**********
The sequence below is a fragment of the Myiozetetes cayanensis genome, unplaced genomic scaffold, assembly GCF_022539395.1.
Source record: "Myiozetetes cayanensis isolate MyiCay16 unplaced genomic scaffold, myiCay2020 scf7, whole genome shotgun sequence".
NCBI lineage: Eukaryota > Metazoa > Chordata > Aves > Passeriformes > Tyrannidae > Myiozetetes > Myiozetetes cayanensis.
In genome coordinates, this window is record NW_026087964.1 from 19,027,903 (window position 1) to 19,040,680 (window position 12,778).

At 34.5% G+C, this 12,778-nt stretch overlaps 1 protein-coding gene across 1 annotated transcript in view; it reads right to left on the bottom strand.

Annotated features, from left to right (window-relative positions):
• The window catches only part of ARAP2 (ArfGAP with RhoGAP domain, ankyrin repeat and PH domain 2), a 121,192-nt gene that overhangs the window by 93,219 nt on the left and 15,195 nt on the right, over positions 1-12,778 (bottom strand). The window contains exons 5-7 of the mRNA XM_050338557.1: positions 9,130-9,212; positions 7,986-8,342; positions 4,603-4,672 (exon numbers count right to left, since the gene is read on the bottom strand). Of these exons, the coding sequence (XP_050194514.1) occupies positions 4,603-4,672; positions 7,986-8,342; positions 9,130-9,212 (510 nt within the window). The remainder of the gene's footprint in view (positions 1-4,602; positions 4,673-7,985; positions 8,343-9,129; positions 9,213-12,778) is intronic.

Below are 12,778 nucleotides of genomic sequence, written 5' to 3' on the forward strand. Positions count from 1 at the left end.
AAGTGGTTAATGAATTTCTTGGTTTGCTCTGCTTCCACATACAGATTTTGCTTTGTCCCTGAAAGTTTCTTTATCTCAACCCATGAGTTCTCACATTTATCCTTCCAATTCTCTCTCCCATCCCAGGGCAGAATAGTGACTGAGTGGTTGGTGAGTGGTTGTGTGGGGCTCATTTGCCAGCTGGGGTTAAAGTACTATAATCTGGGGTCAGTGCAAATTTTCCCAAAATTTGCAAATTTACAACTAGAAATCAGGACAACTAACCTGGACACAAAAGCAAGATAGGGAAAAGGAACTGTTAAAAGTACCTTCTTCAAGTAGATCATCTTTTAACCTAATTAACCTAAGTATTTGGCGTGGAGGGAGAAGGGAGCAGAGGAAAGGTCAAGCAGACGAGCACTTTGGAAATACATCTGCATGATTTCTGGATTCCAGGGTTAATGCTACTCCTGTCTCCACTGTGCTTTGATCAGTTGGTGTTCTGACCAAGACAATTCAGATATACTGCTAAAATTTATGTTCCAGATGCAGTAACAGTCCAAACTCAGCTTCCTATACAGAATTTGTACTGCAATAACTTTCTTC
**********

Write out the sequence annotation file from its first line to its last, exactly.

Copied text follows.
The sequence below is a fragment of the Myiozetetes cayanensis genome, unplaced genomic scaffold, assembly GCF_022539395.1.
Source record: "Myiozetetes cayanensis isolate MyiCay16 unplaced genomic scaffold, myiCay2020 scf7, whole genome shotgun sequence".
NCBI lineage: Eukaryota > Metazoa > Chordata > Aves > Passeriformes > Tyrannidae > Myiozetetes > Myiozetetes cayanensis.
In genome coordinates, this window is record NW_026087964.1 from 19,027,903 (window position 1) to 19,040,680 (window position 12,778).

At 34.5% G+C, this 12,778-nt stretch overlaps 1 protein-coding gene across 1 annotated transcript in view; it reads right to left on the bottom strand.

Annotated features, from left to right (window-relative positions):
• The window catches only part of ARAP2 (ArfGAP with RhoGAP domain, ankyrin repeat and PH domain 2), a 121,192-nt gene that overhangs the window by 93,219 nt on the left and 15,195 nt on the right, over positions 1-12,778 (bottom strand). The window contains exons 5-7 of the mRNA XM_050338557.1: positions 9,130-9,212; positions 7,986-8,342; positions 4,603-4,672 (exon numbers count right to left, since the gene is read on the bottom strand). Of these exons, the coding sequence (XP_050194514.1) occupies positions 4,603-4,672; positions 7,986-8,342; positions 9,130-9,212 (510 nt within the window). The remainder of the gene's footprint in view (positions 1-4,602; positions 4,673-7,985; positions 8,343-9,129; positions 9,213-12,778) is intronic.

Below are 12,778 nucleotides of genomic sequence, written 5' to 3' on the forward strand. Positions count from 1 at the left end.
AAGTGGTTAATGAATTTCTTGGTTTGCTCTGCTTCCACATACAGATTTTGCTTTGTCCCTGAAAGTTTCTTTATCTCAACCCATGAGTTCTCACATTTATCCTTCCAATTCTCTCTCCCATCCCAGGGCAGAATAGTGACTGAGTGGTTGGTGAGTGGTTGTGTGGGGCTCATTTGCCAGCTGGGGTTAAAGTACTATAATCTGGGGTCAGTGCAAATTTTCCCAAAATTTGCAAATTTACAACTAGAAATCAGGACAACTAACCTGGACACAAAAGCAAGATAGGGAAAAGGAACTGTTAAAAGTACCTTCTTCAAGTAGATCATCTTTTAACCTAATTAACCTAAGTATTTGGCGTGGAGGGAGAAGGGAGCAGAGGAAAGGTCAAGCAGACGAGCACTTTGGAAATACATCTGCATGATTTCTGGATTCCAGGGTTAATGCTACTCCTGTCTCCACTGTGCTTTGATCAGTTGGTGTTCTGACCAAGACAATTCAGATATACTGCTAAAATTTATGTTCCAGATGCAGTAACAGTCCAAACTCAGCTTCCTATACAGAATTTGTACTGCAATAACTTTCTTC